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Time travel. Interiors of an apartment in Żoliborz designed by Loft Kolasinski.

22 of February '21

The apartment in a two-family house from 1936 in Warsaw's Zoliborz district required considerable changes - the designers from the Loft Kolasinski office, who were entrusted with the interior metamorphosis project, decided not only to renovate all the rooms, but also to partially rebuild allowing to open up the cramped spaces, connect the kitchen and dining room with the living room, and adapt the attic for an additional office.

The interior is kept in warm, subdued colors, but the most is happening in terms of shapes and textures - the space is decorated with a hairy carpet, more or less regular concavities, colorful mosaics on countertops, geometric shapes of furniture and stylish accessories designed by leading designers.

rozmaite wzory i faktury w salonie faktury i kształty wyposażenia wnętrza

A variety of patterns and textures in the living room

Photo: Joel Hauck

In addition to a gray sofa designed by Patricia Urquiola, a dining table designed by Jean Prouvé, hanging lamps by Verner Panton, a desk in the study designed by Helmut Magg to steel jugs by Henning Koppel and cutlery from Arne Jacobsen, the interior is made up of furniture designed by designers from the Loft Kolasinski studio and made by Wood Maker: bed, mirrors, dressers, desk, kitchen furniture, bathroom furniture, closets, dressing tables. Special steel door frames and steel ventilation grilles were also designed for this project. The whole is complemented by photographs by Erwin Olaf adorning the walls, prints by Bernard Buffet and Ivan Sterzinger, and decorative coffers placed in the living room, which were designed by a pair of artists Jaroslav Otruba and Jiří Rathouský to decorate the Prague metro station in 1972.

widok z salonu na kuchnię i jadalnię stół w jadalni według projektu Jeana Prouvé

Left: view from the living room to the kitchen and dining room; right: a table designed by Jean Prouvé

Photo: Joel Hauck


Ola Kloc
: What was the investors' priority?

Jacek Kolasinski: The apartment is located in a very attractive location, unfortunately the interior itself was not very attractive - a lot of small rooms, small doors between them, poor lighting and bad communication - rather poor design :) The basic requirement of the investor was to change this situation.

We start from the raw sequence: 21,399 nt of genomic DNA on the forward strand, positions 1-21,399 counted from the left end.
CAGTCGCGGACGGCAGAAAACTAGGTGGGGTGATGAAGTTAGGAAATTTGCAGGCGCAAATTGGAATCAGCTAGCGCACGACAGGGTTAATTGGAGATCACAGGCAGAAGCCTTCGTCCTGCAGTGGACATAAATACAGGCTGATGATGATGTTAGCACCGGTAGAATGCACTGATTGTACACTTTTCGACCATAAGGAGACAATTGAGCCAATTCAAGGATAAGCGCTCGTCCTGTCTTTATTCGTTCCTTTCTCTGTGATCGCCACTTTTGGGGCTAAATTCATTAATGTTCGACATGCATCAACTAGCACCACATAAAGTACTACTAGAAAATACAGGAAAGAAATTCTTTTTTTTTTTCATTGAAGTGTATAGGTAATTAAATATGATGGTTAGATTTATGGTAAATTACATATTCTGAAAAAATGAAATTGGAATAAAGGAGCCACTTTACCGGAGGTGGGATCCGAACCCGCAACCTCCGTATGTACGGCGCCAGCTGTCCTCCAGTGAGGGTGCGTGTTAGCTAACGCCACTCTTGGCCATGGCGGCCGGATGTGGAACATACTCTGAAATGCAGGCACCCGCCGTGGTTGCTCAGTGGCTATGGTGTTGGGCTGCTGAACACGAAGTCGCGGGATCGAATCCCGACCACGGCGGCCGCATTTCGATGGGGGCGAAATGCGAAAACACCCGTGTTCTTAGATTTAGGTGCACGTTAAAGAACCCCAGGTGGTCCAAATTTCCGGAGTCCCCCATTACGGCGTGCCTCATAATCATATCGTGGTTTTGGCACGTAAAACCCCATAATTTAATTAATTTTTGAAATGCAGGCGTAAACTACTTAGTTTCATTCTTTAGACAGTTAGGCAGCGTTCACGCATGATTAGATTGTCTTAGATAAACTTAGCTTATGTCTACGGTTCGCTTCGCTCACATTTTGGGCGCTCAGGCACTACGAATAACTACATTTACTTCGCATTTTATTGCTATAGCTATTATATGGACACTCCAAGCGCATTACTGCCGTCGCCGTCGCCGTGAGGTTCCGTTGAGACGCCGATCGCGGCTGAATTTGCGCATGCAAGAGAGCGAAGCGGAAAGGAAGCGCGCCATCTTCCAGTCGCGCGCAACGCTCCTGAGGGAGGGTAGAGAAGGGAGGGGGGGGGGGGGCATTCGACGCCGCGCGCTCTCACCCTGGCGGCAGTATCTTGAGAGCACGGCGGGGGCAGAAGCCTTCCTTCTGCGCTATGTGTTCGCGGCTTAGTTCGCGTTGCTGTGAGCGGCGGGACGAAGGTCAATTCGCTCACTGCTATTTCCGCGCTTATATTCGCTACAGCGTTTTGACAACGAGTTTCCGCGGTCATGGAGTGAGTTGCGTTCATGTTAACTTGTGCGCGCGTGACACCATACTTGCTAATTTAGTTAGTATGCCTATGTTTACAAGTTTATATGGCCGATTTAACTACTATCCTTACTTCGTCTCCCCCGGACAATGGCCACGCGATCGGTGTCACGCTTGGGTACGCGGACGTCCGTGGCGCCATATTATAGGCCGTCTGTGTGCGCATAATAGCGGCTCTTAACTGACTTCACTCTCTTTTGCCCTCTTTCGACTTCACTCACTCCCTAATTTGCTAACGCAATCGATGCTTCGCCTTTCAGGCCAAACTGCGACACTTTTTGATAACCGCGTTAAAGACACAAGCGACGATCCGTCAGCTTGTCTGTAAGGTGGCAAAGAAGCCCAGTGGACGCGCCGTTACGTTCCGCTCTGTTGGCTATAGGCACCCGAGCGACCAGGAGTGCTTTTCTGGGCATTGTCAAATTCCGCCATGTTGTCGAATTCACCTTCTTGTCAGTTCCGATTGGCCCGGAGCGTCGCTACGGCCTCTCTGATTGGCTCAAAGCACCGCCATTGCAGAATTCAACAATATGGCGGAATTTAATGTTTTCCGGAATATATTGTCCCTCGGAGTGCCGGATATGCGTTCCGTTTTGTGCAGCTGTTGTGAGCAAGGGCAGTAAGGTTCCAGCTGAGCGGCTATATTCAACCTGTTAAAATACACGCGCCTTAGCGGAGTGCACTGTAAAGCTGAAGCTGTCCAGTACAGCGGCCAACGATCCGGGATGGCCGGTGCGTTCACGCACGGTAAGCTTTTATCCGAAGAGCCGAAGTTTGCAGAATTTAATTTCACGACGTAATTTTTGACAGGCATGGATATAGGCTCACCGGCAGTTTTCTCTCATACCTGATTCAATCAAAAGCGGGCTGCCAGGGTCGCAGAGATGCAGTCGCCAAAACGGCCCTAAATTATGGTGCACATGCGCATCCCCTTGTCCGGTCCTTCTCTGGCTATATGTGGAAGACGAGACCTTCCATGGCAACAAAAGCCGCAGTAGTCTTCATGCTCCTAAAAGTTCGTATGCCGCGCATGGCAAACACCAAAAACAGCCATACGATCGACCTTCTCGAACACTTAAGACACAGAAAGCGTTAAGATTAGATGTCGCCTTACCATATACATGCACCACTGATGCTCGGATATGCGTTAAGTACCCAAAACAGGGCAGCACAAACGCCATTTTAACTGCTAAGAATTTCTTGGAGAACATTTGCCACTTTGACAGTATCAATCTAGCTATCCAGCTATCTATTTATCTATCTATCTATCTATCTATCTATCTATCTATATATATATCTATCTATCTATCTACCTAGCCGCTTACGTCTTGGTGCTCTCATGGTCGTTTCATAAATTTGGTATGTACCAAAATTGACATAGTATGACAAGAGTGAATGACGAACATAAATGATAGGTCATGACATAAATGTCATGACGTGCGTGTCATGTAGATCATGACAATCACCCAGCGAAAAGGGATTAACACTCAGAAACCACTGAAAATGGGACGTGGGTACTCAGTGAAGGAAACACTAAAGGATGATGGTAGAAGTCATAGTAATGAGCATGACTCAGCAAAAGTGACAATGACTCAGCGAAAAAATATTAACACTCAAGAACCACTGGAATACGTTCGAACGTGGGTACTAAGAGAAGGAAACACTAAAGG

Ola
: This is another of your projects to remodel a historic interior. When discussing the Ochota apartment, you mentioned that your priority in such cases is to interfere as little as possible with the historic structure of the rooms. How was it in this case? Did the layout of the 1936 apartment require changes?

Jacek: We made quite bold changes - eliminating a considerable part of the partition walls, changing the door frames to steel high (about 2.5 meters high) doors with frosted glass. These changes radically changed the appearance of the apartment, allowed us to create open spaces and plenty of light. Visually, the interior gained a lot of meters. Throughout the apartment, we restored traditional plaster and rounded cornices, characteristic of this type of apartment. The wooden floor was renovated and covered with white oil. The issue of decor and furnishing the apartment in its entirety was accepted by the investor, he trusted us. He is very satisfied with the results.

wysokie stalowe drzwi z matowym przeszkleniem powstały specjalnie dla tego wnętrza sypialnia

Left: a tall steel door with frosted glass was created especially for this interior; right: the bedroom

Photo: Joel Hauck


Ola: What was the main inspiration for the project?

Jacek: The apartment included classic furnishings, designs from the 50s, 60s (lamps, desk, armchairs, chairs), a lot of furniture designed by Loft Kolasinski, a few recent designs by the world's elite designers (sofa, carpet, coffee maker). The whole composition was intended to give the impression of communing with unique objects and at the same time create pleasant and comfortable living spaces.

komoda w salonie część poddasza została zaadaptowana na dodatkowy gabinet

Left: the dresser in the living room; right: part of the attic was converted into an additional study

Photo: Joel Hauck


Ola
: What was the most difficult part of this project, and what are you most satisfied with?

Jacek: I'm most satisfied with the design of the dresser in the living room (it had to wait about three years to be realized :) The inspiration for this piece of furniture came from modernist buildings from Brazil. The most difficult in the project was the adaptation of part of the attic for an additional study, it was a very unattractive room, but in the end it came out OK, I think? :) I am very pleased with the satisfied client, the reaction to the already finished apartment was very enthusiastic.

Ola: Thank you for the interview.


interviewed:
Ola Kloc

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